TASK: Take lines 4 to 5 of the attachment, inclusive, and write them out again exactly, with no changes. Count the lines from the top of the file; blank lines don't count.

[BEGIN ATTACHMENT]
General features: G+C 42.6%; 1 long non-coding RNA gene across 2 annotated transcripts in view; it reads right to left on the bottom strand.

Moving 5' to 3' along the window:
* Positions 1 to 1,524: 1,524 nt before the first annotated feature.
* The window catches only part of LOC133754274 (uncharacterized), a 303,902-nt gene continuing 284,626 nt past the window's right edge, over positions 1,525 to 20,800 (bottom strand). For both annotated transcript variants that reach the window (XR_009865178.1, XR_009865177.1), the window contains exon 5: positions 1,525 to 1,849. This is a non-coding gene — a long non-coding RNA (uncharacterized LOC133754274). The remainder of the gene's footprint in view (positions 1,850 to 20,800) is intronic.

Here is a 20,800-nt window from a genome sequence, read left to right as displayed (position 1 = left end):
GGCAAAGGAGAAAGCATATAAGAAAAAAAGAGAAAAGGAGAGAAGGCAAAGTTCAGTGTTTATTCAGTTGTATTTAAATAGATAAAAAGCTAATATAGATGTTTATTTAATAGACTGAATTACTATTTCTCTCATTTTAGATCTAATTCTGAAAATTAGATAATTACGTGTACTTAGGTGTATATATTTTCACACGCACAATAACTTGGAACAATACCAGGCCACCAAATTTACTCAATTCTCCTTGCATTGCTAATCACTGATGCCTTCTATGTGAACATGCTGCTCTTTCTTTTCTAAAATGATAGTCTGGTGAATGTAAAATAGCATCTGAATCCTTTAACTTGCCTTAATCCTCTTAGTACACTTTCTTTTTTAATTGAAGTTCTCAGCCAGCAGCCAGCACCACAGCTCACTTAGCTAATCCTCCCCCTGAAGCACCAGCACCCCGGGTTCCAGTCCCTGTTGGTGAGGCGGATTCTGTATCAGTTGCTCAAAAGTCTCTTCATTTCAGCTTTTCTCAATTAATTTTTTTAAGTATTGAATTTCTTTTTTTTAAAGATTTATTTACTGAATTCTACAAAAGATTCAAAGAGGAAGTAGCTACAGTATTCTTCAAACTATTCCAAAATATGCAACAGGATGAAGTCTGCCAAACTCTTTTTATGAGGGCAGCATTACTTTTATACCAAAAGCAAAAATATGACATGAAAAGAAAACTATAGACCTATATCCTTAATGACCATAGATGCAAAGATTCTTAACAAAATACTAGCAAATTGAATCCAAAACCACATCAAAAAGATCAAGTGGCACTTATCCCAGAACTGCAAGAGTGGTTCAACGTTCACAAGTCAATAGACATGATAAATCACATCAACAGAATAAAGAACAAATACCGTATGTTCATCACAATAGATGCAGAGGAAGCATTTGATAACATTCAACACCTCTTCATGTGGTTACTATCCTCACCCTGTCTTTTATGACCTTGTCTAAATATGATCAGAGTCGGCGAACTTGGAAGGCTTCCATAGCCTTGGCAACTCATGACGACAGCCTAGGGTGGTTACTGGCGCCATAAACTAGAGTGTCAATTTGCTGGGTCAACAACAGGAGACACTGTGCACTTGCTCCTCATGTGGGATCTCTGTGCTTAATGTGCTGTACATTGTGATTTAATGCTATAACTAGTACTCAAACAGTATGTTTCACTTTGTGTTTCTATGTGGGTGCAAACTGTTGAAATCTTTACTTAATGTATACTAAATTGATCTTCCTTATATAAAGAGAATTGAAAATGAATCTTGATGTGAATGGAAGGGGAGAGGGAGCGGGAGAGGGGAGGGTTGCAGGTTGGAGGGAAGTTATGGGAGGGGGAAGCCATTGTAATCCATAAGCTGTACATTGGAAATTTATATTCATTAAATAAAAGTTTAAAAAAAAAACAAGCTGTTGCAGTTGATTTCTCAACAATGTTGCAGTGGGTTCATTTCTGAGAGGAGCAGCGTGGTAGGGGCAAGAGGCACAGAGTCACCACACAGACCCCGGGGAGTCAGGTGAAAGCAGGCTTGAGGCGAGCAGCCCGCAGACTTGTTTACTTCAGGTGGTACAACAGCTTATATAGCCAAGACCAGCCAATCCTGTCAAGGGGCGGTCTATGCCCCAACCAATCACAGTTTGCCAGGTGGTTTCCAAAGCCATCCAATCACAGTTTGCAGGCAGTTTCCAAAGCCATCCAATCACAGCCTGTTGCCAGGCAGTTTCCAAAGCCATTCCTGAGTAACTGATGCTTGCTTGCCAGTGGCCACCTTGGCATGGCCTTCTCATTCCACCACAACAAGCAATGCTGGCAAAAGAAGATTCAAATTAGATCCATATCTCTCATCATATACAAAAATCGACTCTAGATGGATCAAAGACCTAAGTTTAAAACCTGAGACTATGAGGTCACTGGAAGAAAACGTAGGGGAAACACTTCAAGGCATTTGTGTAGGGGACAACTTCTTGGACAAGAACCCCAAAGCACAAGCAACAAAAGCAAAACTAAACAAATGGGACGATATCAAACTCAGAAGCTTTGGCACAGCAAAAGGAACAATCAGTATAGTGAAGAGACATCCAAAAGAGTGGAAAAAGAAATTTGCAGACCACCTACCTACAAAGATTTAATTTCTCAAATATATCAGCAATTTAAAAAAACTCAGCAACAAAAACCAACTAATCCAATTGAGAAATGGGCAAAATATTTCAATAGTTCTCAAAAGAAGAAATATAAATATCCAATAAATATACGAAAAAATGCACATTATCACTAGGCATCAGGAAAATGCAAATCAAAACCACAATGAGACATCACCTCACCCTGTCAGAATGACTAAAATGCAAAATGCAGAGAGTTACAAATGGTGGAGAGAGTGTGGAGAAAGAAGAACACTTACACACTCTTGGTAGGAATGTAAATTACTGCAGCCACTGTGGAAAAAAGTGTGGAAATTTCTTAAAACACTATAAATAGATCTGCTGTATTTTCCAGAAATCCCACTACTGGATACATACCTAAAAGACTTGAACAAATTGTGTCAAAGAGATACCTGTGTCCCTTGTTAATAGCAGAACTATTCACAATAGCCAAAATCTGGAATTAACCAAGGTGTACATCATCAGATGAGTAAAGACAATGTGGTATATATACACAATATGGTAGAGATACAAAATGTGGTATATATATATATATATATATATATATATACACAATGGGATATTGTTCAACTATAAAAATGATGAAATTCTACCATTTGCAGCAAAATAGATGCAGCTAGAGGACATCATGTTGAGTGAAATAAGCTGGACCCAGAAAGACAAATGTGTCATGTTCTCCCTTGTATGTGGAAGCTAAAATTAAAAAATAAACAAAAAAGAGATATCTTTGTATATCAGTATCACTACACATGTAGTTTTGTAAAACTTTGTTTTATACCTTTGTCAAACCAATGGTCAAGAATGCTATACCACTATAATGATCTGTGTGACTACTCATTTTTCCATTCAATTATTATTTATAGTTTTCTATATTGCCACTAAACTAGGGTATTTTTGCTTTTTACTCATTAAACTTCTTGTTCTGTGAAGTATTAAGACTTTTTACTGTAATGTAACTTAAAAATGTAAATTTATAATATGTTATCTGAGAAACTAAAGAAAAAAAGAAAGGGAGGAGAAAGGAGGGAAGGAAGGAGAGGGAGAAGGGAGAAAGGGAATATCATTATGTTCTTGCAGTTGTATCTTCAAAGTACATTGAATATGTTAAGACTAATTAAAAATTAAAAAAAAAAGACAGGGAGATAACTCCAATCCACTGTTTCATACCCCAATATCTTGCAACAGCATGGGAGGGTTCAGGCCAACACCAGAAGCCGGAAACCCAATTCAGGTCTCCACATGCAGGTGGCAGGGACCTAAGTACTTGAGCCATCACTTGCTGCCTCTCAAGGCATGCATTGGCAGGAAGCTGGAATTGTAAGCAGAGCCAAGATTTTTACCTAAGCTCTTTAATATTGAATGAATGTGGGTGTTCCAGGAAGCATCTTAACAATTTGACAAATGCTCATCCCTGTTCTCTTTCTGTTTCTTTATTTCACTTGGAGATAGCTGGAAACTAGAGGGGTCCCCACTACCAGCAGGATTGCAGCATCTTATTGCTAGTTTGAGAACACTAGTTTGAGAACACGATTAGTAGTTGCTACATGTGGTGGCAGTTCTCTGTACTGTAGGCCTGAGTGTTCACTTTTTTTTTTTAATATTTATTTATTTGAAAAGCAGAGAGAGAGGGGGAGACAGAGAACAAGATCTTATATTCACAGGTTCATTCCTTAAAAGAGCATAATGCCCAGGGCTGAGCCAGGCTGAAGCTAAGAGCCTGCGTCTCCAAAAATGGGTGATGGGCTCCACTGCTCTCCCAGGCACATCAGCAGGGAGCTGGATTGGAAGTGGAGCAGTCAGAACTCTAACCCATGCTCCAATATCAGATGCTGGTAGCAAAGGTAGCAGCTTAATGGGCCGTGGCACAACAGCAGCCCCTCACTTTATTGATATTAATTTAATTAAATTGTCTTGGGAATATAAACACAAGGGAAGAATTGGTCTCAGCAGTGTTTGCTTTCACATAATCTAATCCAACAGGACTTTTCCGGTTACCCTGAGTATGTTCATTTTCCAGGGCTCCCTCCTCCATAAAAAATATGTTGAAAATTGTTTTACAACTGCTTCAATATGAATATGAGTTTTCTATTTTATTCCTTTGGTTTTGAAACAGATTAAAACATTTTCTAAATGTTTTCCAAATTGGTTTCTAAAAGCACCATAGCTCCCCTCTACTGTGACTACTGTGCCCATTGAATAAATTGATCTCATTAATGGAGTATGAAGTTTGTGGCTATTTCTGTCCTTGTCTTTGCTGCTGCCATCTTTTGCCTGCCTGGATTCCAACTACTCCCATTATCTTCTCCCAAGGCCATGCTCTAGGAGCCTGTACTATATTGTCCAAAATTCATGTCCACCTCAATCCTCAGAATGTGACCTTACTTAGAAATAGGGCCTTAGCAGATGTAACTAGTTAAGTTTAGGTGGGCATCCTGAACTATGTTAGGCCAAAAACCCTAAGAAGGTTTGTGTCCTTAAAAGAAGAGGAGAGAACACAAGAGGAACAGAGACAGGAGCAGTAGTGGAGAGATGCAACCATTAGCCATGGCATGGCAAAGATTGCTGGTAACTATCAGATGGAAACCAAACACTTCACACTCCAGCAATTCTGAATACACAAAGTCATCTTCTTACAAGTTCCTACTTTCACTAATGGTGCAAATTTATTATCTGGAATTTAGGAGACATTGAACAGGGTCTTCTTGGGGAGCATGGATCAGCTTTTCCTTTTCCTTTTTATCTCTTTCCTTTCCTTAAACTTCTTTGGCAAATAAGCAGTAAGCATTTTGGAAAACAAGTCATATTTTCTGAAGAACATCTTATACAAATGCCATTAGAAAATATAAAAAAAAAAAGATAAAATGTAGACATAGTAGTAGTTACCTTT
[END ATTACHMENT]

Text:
* The window catches only part of LOC133754274 (uncharacterized), a 303,902-nt gene continuing 284,626 nt past the window's right edge, over positions 1,525 to 20,800 (bottom strand). For both annotated transcript variants that reach the window (XR_009865178.1, XR_009865177.1), the window contains exon 5: positions 1,525 to 1,849. This is a non-coding gene — a long non-coding RNA (uncharacterized LOC133754274). The remainder of the gene's footprint in view (positions 1,850 to 20,800) is intronic.

Here is a 20,800-nt window from a genome sequence, read left to right as displayed (position 1 = left end):